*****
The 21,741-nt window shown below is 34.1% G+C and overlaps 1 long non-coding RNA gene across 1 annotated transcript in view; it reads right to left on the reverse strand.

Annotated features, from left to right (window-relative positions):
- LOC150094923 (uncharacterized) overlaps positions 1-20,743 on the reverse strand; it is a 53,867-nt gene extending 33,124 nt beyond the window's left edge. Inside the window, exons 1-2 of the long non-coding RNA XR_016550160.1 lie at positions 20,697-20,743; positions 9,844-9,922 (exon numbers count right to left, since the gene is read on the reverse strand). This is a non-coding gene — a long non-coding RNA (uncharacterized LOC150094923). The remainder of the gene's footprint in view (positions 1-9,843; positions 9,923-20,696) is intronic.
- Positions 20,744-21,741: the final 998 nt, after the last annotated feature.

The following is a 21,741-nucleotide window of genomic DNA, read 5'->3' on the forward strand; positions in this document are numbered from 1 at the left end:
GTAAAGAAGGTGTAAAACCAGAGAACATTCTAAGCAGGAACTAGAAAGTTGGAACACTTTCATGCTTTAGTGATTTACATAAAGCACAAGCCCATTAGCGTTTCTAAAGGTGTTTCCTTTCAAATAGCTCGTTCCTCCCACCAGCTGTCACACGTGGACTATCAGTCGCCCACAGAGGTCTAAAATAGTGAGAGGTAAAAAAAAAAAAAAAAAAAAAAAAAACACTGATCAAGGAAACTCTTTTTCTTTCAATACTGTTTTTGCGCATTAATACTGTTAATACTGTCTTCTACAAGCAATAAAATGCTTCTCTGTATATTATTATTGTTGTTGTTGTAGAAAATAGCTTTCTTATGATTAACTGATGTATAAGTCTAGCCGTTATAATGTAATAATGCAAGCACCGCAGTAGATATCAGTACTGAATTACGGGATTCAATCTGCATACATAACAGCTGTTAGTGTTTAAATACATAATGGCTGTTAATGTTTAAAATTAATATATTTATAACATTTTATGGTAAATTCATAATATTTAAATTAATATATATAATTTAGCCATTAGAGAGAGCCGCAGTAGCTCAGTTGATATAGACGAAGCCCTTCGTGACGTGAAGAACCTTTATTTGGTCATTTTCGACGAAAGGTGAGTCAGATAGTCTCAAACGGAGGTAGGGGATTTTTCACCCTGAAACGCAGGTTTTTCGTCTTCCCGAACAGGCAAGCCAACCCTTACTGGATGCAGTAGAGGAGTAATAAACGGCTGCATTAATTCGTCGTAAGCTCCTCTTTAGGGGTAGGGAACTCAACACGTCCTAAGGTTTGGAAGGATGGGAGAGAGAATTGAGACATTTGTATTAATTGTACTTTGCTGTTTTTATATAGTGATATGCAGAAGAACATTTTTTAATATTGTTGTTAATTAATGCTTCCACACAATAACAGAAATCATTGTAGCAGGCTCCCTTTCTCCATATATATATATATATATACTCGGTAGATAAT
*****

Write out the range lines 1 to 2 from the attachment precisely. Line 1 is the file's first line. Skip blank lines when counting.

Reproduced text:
The 21,741-nt window shown below is 34.1% G+C and overlaps 1 long non-coding RNA gene across 1 annotated transcript in view; it reads right to left on the reverse strand.

Annotated features, from left to right (window-relative positions):